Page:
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Webster's Dictionary 1828 - Online Edition

Webster's Dictionary 1828

Americal Dictionary of the English Language

American Dictionary
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Strive

STRIVE, verb intransitive preterit tense strove; participle passive striven. [G. This word coincides in elements with drive, and the primary sense is nearly the same. See Rival.]

1. To make efforts; to use exertions; to endeavor with earnestness; to labor hard; applicable to exertions of body or mind. A workman strives to perform his task before another; a student strives to excel his fellows in improvement.

Was it for this that his ambition strove to equal Cesar first, and after Jove?

STRIVE with me in your prayers to God for me. Romans 15:30.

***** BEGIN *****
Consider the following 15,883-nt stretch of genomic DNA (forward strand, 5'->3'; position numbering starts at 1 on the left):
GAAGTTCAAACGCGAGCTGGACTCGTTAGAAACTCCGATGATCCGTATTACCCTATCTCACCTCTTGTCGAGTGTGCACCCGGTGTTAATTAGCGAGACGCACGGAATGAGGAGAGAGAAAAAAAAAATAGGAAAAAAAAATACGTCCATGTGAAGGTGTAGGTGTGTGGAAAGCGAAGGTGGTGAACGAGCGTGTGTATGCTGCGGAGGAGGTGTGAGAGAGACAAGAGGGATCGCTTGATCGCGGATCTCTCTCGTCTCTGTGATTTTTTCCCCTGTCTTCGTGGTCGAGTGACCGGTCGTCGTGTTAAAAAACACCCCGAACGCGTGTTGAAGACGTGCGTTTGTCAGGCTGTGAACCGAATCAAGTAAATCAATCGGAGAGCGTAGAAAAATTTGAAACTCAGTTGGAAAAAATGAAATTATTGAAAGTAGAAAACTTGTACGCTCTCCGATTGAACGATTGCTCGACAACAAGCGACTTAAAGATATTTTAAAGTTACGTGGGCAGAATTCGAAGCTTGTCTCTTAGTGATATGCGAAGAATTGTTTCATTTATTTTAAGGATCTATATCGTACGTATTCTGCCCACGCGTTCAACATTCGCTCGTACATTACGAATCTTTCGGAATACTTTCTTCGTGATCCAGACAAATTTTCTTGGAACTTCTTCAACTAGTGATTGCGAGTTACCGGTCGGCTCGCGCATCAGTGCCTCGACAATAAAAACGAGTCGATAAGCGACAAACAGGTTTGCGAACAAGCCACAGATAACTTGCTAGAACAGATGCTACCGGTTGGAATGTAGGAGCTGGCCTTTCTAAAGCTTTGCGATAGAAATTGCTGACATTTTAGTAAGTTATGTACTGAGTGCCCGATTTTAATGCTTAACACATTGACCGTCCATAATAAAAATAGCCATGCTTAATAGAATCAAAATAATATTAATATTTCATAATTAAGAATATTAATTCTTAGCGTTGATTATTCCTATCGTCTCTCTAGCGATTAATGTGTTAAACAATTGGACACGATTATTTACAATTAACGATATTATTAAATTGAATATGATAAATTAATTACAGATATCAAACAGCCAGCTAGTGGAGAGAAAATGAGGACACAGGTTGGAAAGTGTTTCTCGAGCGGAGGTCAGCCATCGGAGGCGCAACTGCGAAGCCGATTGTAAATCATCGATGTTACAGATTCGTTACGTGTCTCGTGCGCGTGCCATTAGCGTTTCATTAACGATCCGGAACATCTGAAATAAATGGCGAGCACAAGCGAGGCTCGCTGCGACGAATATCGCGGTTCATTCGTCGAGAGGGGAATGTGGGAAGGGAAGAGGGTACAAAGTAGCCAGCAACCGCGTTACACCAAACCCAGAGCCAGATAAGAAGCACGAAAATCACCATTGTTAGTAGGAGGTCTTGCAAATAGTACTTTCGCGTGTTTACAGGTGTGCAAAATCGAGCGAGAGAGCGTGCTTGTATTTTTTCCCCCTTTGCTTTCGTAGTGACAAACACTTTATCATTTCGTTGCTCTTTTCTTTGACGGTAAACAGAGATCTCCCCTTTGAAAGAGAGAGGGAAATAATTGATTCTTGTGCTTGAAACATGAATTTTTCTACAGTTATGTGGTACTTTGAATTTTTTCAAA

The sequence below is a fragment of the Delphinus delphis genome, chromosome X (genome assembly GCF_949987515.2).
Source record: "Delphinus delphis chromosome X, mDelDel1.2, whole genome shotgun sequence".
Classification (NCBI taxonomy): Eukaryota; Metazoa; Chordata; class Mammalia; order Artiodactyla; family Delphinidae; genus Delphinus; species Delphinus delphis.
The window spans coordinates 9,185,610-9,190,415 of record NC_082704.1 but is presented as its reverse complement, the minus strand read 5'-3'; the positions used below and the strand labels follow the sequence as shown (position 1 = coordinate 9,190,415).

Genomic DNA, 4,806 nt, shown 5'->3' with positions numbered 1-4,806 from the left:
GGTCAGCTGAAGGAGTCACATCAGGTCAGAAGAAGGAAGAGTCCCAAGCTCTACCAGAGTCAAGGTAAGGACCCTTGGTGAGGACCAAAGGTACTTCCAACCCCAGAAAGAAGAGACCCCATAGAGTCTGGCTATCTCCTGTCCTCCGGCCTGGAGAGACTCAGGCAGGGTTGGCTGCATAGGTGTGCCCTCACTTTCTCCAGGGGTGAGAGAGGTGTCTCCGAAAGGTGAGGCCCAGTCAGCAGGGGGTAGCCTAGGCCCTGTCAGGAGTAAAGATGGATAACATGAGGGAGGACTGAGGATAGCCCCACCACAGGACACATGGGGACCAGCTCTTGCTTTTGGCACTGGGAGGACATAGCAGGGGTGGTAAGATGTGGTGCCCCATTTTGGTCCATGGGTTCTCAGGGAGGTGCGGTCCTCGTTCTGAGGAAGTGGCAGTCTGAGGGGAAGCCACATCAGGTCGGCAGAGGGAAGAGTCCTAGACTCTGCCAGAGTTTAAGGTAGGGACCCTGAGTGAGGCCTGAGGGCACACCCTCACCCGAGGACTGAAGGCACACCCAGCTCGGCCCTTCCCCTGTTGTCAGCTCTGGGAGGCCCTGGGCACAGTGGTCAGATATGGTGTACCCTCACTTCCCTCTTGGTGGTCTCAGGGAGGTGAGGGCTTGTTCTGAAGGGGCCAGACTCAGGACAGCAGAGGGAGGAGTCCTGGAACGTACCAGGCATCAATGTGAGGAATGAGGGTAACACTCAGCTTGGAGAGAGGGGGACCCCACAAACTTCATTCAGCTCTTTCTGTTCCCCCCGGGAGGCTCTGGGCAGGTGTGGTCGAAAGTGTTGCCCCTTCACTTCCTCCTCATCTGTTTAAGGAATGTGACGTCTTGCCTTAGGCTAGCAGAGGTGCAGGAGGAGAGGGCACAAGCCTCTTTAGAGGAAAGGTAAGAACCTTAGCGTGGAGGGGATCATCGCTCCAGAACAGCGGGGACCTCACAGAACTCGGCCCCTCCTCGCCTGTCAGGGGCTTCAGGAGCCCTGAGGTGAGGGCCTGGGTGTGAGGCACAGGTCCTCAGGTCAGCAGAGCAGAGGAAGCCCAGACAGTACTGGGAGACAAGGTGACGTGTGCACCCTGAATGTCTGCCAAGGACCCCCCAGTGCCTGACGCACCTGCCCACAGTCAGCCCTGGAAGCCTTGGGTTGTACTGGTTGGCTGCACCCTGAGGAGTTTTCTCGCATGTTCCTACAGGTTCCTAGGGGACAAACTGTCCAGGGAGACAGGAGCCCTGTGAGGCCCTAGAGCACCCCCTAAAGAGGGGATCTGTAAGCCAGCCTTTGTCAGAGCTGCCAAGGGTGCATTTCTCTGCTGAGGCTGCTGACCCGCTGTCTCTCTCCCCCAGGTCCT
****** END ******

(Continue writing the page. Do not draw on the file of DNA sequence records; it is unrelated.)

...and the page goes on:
STRIVE to enter in at the strait gate. Luke 8:1.

2. To contend; to contest; to struggle in opposition to another; to be in contention or dispute; followed by against or with before the person or thing opposed; as, strive against temptation; strive for the truth.

My spirit shall not always strive with man. Genesis 6:3.

3. To oppose by contrariety of qualities.

Now private pity strove with public hate, reason with rage, and eloquence with fate.

4. To vie; to be comparable to; to emulate; to contend in excellence.

Not that sweet grove of Daphne by Orontes, and the inspird Castalian spring, might with this paradise of Eden strive